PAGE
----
There are two suffixes that need to be specified to use the PETSc TS solvers from
Pyomo. The first is an integer suffix dae_suffix
, which specifies the variable
types. The algebraic variables do not need to be included, but 0 specifies
algebraic variables, 1 specifies differential variables, 2 specifies derivative
variables, and 3 specifies the time variable. A variable for time is optional,
and only one time variable can be specified. The other suffix is an integer
suffix dae_link
which contains differential and derivative variables. The
integer in the suffix links the derivative to it’s differential variable, by
specifying an integer greater than 0 that is unique to the pair.
If there are differential variables that do not appear in the constraints,
they can be supplied to the export_nonlinear_variables
argument of solve.
For the trajectory data, you will also want to use symbolic_solver_labels
.
To solve the problem, start with the initial conditions in the Pyomo model. After the solve the final conditions will be in the Pyomo model. To get intermediate results, you will need to store the solver trajectory as described previously.
Planned Future PETSc Support¶
This section provides PETSc features that are planned to be supported in the future, but are not currently supported.
Enable parallel methods
Enable IMEX methods for TS solvers
Enable TAO optimization solvers
Provide PETSc Python functions for reading trajectory data (rather than requiring users to get them manually).
Test Models¶
The idaes.core.solvers.features
module provides functions to return simple
models of various types. These models can be used to test if solvers are
available and functioning properly. They can also be used to test that various
optional solver features are available. These functions all return a tuple where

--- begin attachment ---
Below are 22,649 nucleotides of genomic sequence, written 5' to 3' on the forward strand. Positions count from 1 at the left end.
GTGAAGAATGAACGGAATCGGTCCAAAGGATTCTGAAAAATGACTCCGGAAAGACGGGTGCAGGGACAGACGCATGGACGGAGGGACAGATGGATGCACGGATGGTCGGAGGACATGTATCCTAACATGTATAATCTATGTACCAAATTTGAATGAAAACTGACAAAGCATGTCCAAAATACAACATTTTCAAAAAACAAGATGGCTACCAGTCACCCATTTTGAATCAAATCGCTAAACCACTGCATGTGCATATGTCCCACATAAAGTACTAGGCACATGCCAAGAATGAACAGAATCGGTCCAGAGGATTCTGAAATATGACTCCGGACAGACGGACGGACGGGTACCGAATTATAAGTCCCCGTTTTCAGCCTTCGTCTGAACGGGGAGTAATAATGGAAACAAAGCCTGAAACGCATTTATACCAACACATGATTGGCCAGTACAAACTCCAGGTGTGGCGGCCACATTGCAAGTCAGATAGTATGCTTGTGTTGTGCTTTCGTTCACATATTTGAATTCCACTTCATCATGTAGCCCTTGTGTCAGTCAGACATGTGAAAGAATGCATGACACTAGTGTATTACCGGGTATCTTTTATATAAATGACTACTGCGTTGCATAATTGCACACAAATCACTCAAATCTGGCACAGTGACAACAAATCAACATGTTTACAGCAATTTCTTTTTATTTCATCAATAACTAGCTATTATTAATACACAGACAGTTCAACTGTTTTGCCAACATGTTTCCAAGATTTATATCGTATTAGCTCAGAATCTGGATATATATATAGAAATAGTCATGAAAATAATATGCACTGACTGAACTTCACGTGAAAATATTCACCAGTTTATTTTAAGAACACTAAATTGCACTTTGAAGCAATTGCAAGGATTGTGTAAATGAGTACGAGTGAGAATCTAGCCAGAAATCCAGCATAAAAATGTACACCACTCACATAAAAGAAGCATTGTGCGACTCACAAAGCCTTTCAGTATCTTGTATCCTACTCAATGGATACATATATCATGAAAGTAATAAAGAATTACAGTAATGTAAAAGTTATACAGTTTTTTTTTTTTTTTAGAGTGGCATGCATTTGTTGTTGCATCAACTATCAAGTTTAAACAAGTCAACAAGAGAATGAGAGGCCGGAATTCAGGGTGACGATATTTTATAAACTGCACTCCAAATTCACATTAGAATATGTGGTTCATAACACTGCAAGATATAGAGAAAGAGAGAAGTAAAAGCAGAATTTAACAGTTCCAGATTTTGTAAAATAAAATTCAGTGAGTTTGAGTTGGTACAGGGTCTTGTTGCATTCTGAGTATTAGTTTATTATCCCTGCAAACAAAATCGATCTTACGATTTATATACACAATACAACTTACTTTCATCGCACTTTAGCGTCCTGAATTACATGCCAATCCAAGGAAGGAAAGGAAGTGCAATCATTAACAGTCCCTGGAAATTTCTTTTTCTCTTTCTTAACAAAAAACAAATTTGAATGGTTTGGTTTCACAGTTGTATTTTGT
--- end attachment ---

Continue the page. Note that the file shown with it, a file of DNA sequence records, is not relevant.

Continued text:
the first element is a model of the specified type, and the remaining elements are
the correct solved values for select variables.
- idaes.core.solvers.features.lp()[source]¶
This provides a simple LP model for solver testing.
- Parameters
None –
- Returns
Pyomo ConcreteModel, correct solved value for m.x
- Return type
(tuple)
- idaes.core.solvers.features.milp()[source]¶
This provides a simple MILP model for solver testing.
- Parameters
None –
- Returns
Pyomo ConcreteModel, correct solved value for m.x
- Return type
(tuple)
- idaes.core.solvers.features.nlp()[source]¶
This provides a simple NLP model for solver testing.
- Parameters
None –
- Returns
Pyomo ConcreteModel, correct solved value for m.x
- Return type
(tuple)
- idaes.core.solvers.features.minlp()[source]¶
This provides a simple MINLP model for solver testing.
- Parameters
None –
- Returns
Pyomo ConcreteModel, correct solved value for m.x and m.i
- Return type
(tuple)
- idaes.core.solvers.features.nle()[source]¶
This provides a simple system of nonlinear equations model for solver testing.
- Parameters
None –
- Returns
Pyomo ConcreteModel, correct solved value for m.x
- Return type
(tuple)
- idaes.core.solvers.features.dae()[source]¶
This provides a DAE model for solver testing.
The problem and expected result are from the problem given here: https://archimede.dm.uniba.it/~testset/report/chemakzo.pdf.
- Parameters
None –
- Returns
Pyomo ConcreteModel, correct solved value for y[1] to y[5] and y6
- Return type
(tuple)